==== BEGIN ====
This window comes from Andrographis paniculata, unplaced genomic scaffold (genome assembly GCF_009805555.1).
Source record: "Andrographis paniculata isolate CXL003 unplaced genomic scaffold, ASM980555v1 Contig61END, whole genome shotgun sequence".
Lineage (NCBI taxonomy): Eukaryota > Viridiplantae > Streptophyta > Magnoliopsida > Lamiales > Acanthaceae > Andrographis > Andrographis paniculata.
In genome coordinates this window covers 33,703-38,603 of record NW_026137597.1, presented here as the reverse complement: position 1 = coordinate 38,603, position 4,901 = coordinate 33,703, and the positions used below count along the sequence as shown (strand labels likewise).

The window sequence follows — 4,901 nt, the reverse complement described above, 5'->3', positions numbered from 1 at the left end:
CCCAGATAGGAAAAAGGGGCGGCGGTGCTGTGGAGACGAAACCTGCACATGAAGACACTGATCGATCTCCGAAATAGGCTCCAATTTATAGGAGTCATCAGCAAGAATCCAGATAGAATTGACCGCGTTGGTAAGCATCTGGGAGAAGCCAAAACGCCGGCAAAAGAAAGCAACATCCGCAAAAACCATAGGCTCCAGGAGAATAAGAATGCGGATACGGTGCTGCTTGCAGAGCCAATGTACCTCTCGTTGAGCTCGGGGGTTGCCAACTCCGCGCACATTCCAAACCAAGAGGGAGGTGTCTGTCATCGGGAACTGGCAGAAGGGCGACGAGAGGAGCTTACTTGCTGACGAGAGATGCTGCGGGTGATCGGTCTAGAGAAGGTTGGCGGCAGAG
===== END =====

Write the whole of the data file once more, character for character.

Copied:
This window comes from Andrographis paniculata, unplaced genomic scaffold (genome assembly GCF_009805555.1).
Source record: "Andrographis paniculata isolate CXL003 unplaced genomic scaffold, ASM980555v1 Contig61END, whole genome shotgun sequence".
Lineage (NCBI taxonomy): Eukaryota > Viridiplantae > Streptophyta > Magnoliopsida > Lamiales > Acanthaceae > Andrographis > Andrographis paniculata.
In genome coordinates this window covers 33,703-38,603 of record NW_026137597.1, presented here as the reverse complement: position 1 = coordinate 38,603, position 4,901 = coordinate 33,703, and the positions used below count along the sequence as shown (strand labels likewise).

The window sequence follows — 4,901 nt, the reverse complement described above, 5'->3', positions numbered from 1 at the left end:
CCCAGATAGGAAAAAGGGGCGGCGGTGCTGTGGAGACGAAACCTGCACATGAAGACACTGATCGATCTCCGAAATAGGCTCCAATTTATAGGAGTCATCAGCAAGAATCCAGATAGAATTGACCGCGTTGGTAAGCATCTGGGAGAAGCCAAAACGCCGGCAAAAGAAAGCAACATCCGCAAAAACCATAGGCTCCAGGAGAATAAGAATGCGGATACGGTGCTGCTTGCAGAGCCAATGTACCTCTCGTTGAGCTCGGGGGTTGCCAACTCCGCGCACATTCCAAACCAAGAGGGAGGTGTCTGTCATCGGGAACTGGCAGAAGGGCGACGAGAGGAGCTTACTTGCTGACGAGAGATGCTGCGGGTGATCGGTCTAGAGAAGGTTGGCGGCAGAG